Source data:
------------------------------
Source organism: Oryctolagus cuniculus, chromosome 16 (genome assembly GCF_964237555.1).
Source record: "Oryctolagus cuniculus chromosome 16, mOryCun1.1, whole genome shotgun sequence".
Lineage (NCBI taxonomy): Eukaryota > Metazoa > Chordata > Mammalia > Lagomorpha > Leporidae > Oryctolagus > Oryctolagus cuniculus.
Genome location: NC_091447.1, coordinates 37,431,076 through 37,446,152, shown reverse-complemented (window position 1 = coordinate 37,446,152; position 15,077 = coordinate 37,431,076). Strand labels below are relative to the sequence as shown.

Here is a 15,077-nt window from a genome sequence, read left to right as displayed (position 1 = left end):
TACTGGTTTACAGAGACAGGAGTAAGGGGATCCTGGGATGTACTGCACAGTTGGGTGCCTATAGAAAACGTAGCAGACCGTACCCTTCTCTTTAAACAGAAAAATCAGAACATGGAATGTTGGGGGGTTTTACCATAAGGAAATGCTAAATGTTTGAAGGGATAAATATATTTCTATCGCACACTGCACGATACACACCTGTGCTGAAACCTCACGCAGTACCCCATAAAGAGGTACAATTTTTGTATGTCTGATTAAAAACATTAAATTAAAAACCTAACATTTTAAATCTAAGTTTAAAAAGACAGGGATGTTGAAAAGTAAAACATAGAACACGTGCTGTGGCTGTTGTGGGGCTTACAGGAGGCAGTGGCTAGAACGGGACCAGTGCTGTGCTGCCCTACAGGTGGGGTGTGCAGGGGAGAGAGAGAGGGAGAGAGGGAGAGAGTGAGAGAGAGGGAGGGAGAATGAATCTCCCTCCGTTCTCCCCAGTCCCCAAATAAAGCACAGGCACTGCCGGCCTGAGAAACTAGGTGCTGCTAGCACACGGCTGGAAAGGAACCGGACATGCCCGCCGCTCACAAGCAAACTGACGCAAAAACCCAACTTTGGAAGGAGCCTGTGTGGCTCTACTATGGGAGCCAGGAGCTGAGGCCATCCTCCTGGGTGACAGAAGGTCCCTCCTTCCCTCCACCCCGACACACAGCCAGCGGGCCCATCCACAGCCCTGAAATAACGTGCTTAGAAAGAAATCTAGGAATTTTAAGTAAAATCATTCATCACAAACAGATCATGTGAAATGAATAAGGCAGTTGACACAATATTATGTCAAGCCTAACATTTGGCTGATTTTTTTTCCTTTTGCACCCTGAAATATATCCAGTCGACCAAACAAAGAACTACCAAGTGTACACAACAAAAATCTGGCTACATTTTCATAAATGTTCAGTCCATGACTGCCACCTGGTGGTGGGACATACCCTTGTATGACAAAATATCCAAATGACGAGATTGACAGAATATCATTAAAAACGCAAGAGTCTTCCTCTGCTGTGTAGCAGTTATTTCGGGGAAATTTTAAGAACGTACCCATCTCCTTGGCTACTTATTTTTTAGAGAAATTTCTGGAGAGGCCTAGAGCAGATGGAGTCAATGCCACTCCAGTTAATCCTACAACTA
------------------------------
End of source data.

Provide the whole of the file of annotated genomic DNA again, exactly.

Source organism: Oryctolagus cuniculus, chromosome 16 (genome assembly GCF_964237555.1).
Source record: "Oryctolagus cuniculus chromosome 16, mOryCun1.1, whole genome shotgun sequence".
Lineage (NCBI taxonomy): Eukaryota > Metazoa > Chordata > Mammalia > Lagomorpha > Leporidae > Oryctolagus > Oryctolagus cuniculus.
Genome location: NC_091447.1, coordinates 37,431,076 through 37,446,152, shown reverse-complemented (window position 1 = coordinate 37,446,152; position 15,077 = coordinate 37,431,076). Strand labels below are relative to the sequence as shown.

Here is a 15,077-nt window from a genome sequence, read left to right as displayed (position 1 = left end):
TACTGGTTTACAGAGACAGGAGTAAGGGGATCCTGGGATGTACTGCACAGTTGGGTGCCTATAGAAAACGTAGCAGACCGTACCCTTCTCTTTAAACAGAAAAATCAGAACATGGAATGTTGGGGGGTTTTACCATAAGGAAATGCTAAATGTTTGAAGGGATAAATATATTTCTATCGCACACTGCACGATACACACCTGTGCTGAAACCTCACGCAGTACCCCATAAAGAGGTACAATTTTTGTATGTCTGATTAAAAACATTAAATTAAAAACCTAACATTTTAAATCTAAGTTTAAAAAGACAGGGATGTTGAAAAGTAAAACATAGAACACGTGCTGTGGCTGTTGTGGGGCTTACAGGAGGCAGTGGCTAGAACGGGACCAGTGCTGTGCTGCCCTACAGGTGGGGTGTGCAGGGGAGAGAGAGAGGGAGAGAGGGAGAGAGTGAGAGAGAGGGAGGGAGAATGAATCTCCCTCCGTTCTCCCCAGTCCCCAAATAAAGCACAGGCACTGCCGGCCTGAGAAACTAGGTGCTGCTAGCACACGGCTGGAAAGGAACCGGACATGCCCGCCGCTCACAAGCAAACTGACGCAAAAACCCAACTTTGGAAGGAGCCTGTGTGGCTCTACTATGGGAGCCAGGAGCTGAGGCCATCCTCCTGGGTGACAGAAGGTCCCTCCTTCCCTCCACCCCGACACACAGCCAGCGGGCCCATCCACAGCCCTGAAATAACGTGCTTAGAAAGAAATCTAGGAATTTTAAGTAAAATCATTCATCACAAACAGATCATGTGAAATGAATAAGGCAGTTGACACAATATTATGTCAAGCCTAACATTTGGCTGATTTTTTTTCCTTTTGCACCCTGAAATATATCCAGTCGACCAAACAAAGAACTACCAAGTGTACACAACAAAAATCTGGCTACATTTTCATAAATGTTCAGTCCATGACTGCCACCTGGTGGTGGGACATACCCTTGTATGACAAAATATCCAAATGACGAGATTGACAGAATATCATTAAAAACGCAAGAGTCTTCCTCTGCTGTGTAGCAGTTATTTCGGGGAAATTTTAAGAACGTACCCATCTCCTTGGCTACTTATTTTTTAGAGAAATTTCTGGAGAGGCCTAGAGCAGATGGAGTCAATGCCACTCCAGTTAATCCTACAACTA